Are Linux Users Infringing on SCO's Property?Jan 23, 2003, 15:00 (33 Talkback[s])
(Other stories by Beth Cox)
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A move by software company SCO Group that hints at possible legal action against companies that use Linux (or may have incorporated some of it into their products) has grabbed the attention of IT execs who thought they were using freely available open source software.
But at least one Linux expert says it's no big deal.
Lindon, Utah-based SCO markets software solutions for small- to medium-sized businesses and branch offices; its products include both UNIX and Linux platforms.
And this week the company said that it has hired noted attorney David Boies to look into whether some corporate Linux users are violating any of SCO's intellectual property rights.
SCO chief executive Darl McBride said in a statement that the company has formed a new business unit, called SCOsource, which will manage the licensing of SCO's UNIX intellectual property.
"We haven't made any plans to sue Linux vendors, and we certainly haven't threatened any vendors," he said.
McBride said in the statement that the hiring of Boies is not a clear statement that lawsuits are imminent.
"SCO is working with David Boies for his expertise at interpreting intellectual property law, identifying where intellectual property violations have taken place, and helping resolve those violations. Resolving intellectual property violations does not automatically mean litigation," the statement said. The crux of the matter, according to the statement, is that "the UNIX shared libraries, owned by SCO, are not Linux products. They are not open source software and they are not covered by the GPL."
"Anybody that does not have intellectual property issues related to SCO can sleep well at night, but anyone violating our IP we are going to be more aggressive at enforcing our rights than we have in the past," Chris Sontag, SCO senior vice president for operating systems, told internetnews.com.
But it's not all that big a deal, some experts say.
"It doesn't strike me that it's a multimillion-dollar case that you would hire a name lawyer like David Boies for," said open source guru Bruce Perens. "The UNIX API is 30 years old--the only folks who might be in trouble are folks who are using something that came from SCO. Linux insiders think this is all BS and the story has been blown out of all proportion."
"This comes down to a piece of really botched PR," Perens said.
Still, the move had been hinted at earlier, prompting some observers of the Linux scene to wonder whether SCO wasn't simply fishing for financial settlements from companies looking to avoid a lawsuit. What sparks that sort of speculation is that SCO has been losing money for some time.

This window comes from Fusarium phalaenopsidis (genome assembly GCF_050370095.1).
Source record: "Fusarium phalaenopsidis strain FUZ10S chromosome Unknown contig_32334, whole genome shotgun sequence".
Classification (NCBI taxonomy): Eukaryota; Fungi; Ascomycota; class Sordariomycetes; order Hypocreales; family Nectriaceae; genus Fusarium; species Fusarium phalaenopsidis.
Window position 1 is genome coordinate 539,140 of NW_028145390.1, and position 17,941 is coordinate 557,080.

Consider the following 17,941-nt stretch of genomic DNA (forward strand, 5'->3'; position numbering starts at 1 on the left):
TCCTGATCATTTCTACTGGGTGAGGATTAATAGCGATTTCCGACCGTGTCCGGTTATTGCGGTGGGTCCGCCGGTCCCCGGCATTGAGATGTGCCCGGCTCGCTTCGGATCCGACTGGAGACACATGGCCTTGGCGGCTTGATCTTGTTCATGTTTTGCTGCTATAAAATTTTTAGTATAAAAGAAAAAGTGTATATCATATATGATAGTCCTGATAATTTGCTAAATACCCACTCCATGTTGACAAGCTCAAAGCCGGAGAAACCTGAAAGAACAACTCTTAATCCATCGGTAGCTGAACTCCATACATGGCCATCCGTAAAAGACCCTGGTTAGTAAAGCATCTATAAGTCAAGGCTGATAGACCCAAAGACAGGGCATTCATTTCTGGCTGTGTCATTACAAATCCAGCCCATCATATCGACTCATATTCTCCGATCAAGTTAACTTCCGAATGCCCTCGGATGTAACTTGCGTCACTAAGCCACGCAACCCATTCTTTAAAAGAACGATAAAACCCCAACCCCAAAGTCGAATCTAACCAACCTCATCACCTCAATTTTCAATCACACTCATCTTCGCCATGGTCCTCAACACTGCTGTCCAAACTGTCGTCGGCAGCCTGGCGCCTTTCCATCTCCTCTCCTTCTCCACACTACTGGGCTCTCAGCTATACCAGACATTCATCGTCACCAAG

"... as of yet there's not a lot of money to be made off Linux technology, which has been the Achilles heel of many companies in this space," said Michael Gartenberg, research director at Jupiter Research.
"Linux companies are going to have to scramble to come up with real business models and revenue streams if they plan on staying in business," he said.
But not everyone sees it that way.
"SCO seems to be doing what any diligent intellectual property owner should do, that is, investigating potential acts of infringement," Doug Isenberg, editor and publisher of GigaLaw.com, told internetnews.com. "It's too early to tell how wide this net is really being cast; ultimately, we may know only when or if SCO begins filing or threatening lawsuits..."
Through a series of corporate buyouts over the past 10 years or so, SCO (formerly called Caldera International) owns legal rights to the original development work done on Unix during the 1970s and 1980s by Bell Labs, the research group that first developed the software.
Linux is based on UNIX and at least in theory, SCO apparently thinks it might be possible to build a case that says some of its rights are being violated. Linux is widely assumed to be open source software developed by volunteers that can be freely downloaded.
SCO's chief executive, McBride, has played it somewhat coy, acknowledging that Boies was hired (Boies is known for working to help Microsoft on the Justice Department's antitrust case and for defending Napster) but telling the media only that he was "not prepared to answer" what course of action the company was going to be taking.
Published reports elsewhere have hyped the matter, claiming that companies that might be affected by any potential legal action could include various other Linux companies, Apple Computer, Microsoft, BSD versions of Unix and others using the various operating systems.
SCO stock has not been over $2 a share since last September, and in December it reported a loss of $2.7 million on fiscal fourth quarter revenues of $15.5 million. For all of fiscal 2002, the company reported a net loss of $24.9 million, or $1.93 per common share, on revenues of $64.2 million,
Meanwhile at LinuxWorld SCO announced development of SCOoffice Server, a Linux-based backoffice product that is expected to ship during the second quarter. It will integrate the recently released SCO Linux 4.0 server, SCOoffice Mail Server 2.0 and SCOoffice Base Server with file and print services.
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